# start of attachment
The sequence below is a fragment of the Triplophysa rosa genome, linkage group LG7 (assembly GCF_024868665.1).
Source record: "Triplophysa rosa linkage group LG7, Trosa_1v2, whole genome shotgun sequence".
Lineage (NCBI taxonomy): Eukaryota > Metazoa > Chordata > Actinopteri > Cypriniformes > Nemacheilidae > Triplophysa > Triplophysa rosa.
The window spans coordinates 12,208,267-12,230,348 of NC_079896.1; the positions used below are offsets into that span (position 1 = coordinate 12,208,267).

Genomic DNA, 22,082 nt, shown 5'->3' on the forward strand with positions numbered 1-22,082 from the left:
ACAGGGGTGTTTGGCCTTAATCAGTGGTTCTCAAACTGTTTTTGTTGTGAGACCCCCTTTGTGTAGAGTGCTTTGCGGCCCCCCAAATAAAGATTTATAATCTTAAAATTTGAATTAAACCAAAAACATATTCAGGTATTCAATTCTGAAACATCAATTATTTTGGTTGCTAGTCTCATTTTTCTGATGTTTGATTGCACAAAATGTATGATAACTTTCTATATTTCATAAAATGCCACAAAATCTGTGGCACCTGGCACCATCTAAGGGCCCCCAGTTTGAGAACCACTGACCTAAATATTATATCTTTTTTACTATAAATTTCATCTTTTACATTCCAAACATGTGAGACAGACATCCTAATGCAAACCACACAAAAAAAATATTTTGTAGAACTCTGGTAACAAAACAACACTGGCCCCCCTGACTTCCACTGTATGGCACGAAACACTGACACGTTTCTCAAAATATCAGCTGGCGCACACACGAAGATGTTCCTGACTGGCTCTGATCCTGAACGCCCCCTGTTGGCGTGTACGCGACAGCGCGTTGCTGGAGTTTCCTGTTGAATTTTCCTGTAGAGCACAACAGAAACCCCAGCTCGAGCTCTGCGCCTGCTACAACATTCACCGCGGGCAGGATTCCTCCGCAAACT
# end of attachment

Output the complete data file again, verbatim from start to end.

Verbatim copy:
The sequence below is a fragment of the Triplophysa rosa genome, linkage group LG7 (assembly GCF_024868665.1).
Source record: "Triplophysa rosa linkage group LG7, Trosa_1v2, whole genome shotgun sequence".
Lineage (NCBI taxonomy): Eukaryota > Metazoa > Chordata > Actinopteri > Cypriniformes > Nemacheilidae > Triplophysa > Triplophysa rosa.
The window spans coordinates 12,208,267-12,230,348 of NC_079896.1; the positions used below are offsets into that span (position 1 = coordinate 12,208,267).

Genomic DNA, 22,082 nt, shown 5'->3' on the forward strand with positions numbered 1-22,082 from the left:
ACAGGGGTGTTTGGCCTTAATCAGTGGTTCTCAAACTGTTTTTGTTGTGAGACCCCCTTTGTGTAGAGTGCTTTGCGGCCCCCCAAATAAAGATTTATAATCTTAAAATTTGAATTAAACCAAAAACATATTCAGGTATTCAATTCTGAAACATCAATTATTTTGGTTGCTAGTCTCATTTTTCTGATGTTTGATTGCACAAAATGTATGATAACTTTCTATATTTCATAAAATGCCACAAAATCTGTGGCACCTGGCACCATCTAAGGGCCCCCAGTTTGAGAACCACTGACCTAAATATTATATCTTTTTTACTATAAATTTCATCTTTTACATTCCAAACATGTGAGACAGACATCCTAATGCAAACCACACAAAAAAAATATTTTGTAGAACTCTGGTAACAAAACAACACTGGCCCCCCTGACTTCCACTGTATGGCACGAAACACTGACACGTTTCTCAAAATATCAGCTGGCGCACACACGAAGATGTTCCTGACTGGCTCTGATCCTGAACGCCCCCTGTTGGCGTGTACGCGACAGCGCGTTGCTGGAGTTTCCTGTTGAATTTTCCTGTAGAGCACAACAGAAACCCCAGCTCGAGCTCTGCGCCTGCTACAACATTCACCGCGGGCAGGATTCCTCCGCAAACT